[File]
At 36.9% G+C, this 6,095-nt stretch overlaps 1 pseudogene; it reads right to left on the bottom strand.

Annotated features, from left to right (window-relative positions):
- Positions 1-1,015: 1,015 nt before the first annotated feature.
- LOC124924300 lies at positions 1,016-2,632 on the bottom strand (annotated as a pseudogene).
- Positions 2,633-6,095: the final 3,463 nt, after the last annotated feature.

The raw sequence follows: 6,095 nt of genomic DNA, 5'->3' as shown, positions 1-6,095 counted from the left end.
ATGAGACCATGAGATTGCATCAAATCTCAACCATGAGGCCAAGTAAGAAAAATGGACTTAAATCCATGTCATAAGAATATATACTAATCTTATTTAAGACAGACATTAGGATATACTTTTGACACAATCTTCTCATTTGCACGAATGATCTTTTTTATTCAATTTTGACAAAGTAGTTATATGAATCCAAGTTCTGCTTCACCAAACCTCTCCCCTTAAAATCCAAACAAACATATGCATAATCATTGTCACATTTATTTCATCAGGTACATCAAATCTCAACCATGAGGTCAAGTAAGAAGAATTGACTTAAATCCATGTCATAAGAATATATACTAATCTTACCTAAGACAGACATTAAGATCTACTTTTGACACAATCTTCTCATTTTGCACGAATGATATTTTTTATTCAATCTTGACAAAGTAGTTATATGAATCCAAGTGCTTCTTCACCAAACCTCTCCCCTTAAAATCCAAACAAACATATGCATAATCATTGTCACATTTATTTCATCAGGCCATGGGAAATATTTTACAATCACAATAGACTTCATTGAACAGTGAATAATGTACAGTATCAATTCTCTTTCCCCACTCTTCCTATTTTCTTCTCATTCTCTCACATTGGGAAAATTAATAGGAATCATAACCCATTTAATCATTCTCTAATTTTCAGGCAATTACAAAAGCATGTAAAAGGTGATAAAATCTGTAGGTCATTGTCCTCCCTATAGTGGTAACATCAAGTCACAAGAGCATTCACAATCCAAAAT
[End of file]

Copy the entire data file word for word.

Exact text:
At 36.9% G+C, this 6,095-nt stretch overlaps 1 pseudogene; it reads right to left on the bottom strand.

Annotated features, from left to right (window-relative positions):
- Positions 1-1,015: 1,015 nt before the first annotated feature.
- LOC124924300 lies at positions 1,016-2,632 on the bottom strand (annotated as a pseudogene).
- Positions 2,633-6,095: the final 3,463 nt, after the last annotated feature.

The raw sequence follows: 6,095 nt of genomic DNA, 5'->3' as shown, positions 1-6,095 counted from the left end.
ATGAGACCATGAGATTGCATCAAATCTCAACCATGAGGCCAAGTAAGAAAAATGGACTTAAATCCATGTCATAAGAATATATACTAATCTTATTTAAGACAGACATTAGGATATACTTTTGACACAATCTTCTCATTTGCACGAATGATCTTTTTTATTCAATTTTGACAAAGTAGTTATATGAATCCAAGTTCTGCTTCACCAAACCTCTCCCCTTAAAATCCAAACAAACATATGCATAATCATTGTCACATTTATTTCATCAGGTACATCAAATCTCAACCATGAGGTCAAGTAAGAAGAATTGACTTAAATCCATGTCATAAGAATATATACTAATCTTACCTAAGACAGACATTAAGATCTACTTTTGACACAATCTTCTCATTTTGCACGAATGATATTTTTTATTCAATCTTGACAAAGTAGTTATATGAATCCAAGTGCTTCTTCACCAAACCTCTCCCCTTAAAATCCAAACAAACATATGCATAATCATTGTCACATTTATTTCATCAGGCCATGGGAAATATTTTACAATCACAATAGACTTCATTGAACAGTGAATAATGTACAGTATCAATTCTCTTTCCCCACTCTTCCTATTTTCTTCTCATTCTCTCACATTGGGAAAATTAATAGGAATCATAACCCATTTAATCATTCTCTAATTTTCAGGCAATTACAAAAGCATGTAAAAGGTGATAAAATCTGTAGGTCATTGTCCTCCCTATAGTGGTAACATCAAGTCACAAGAGCATTCACAATCCAAAAT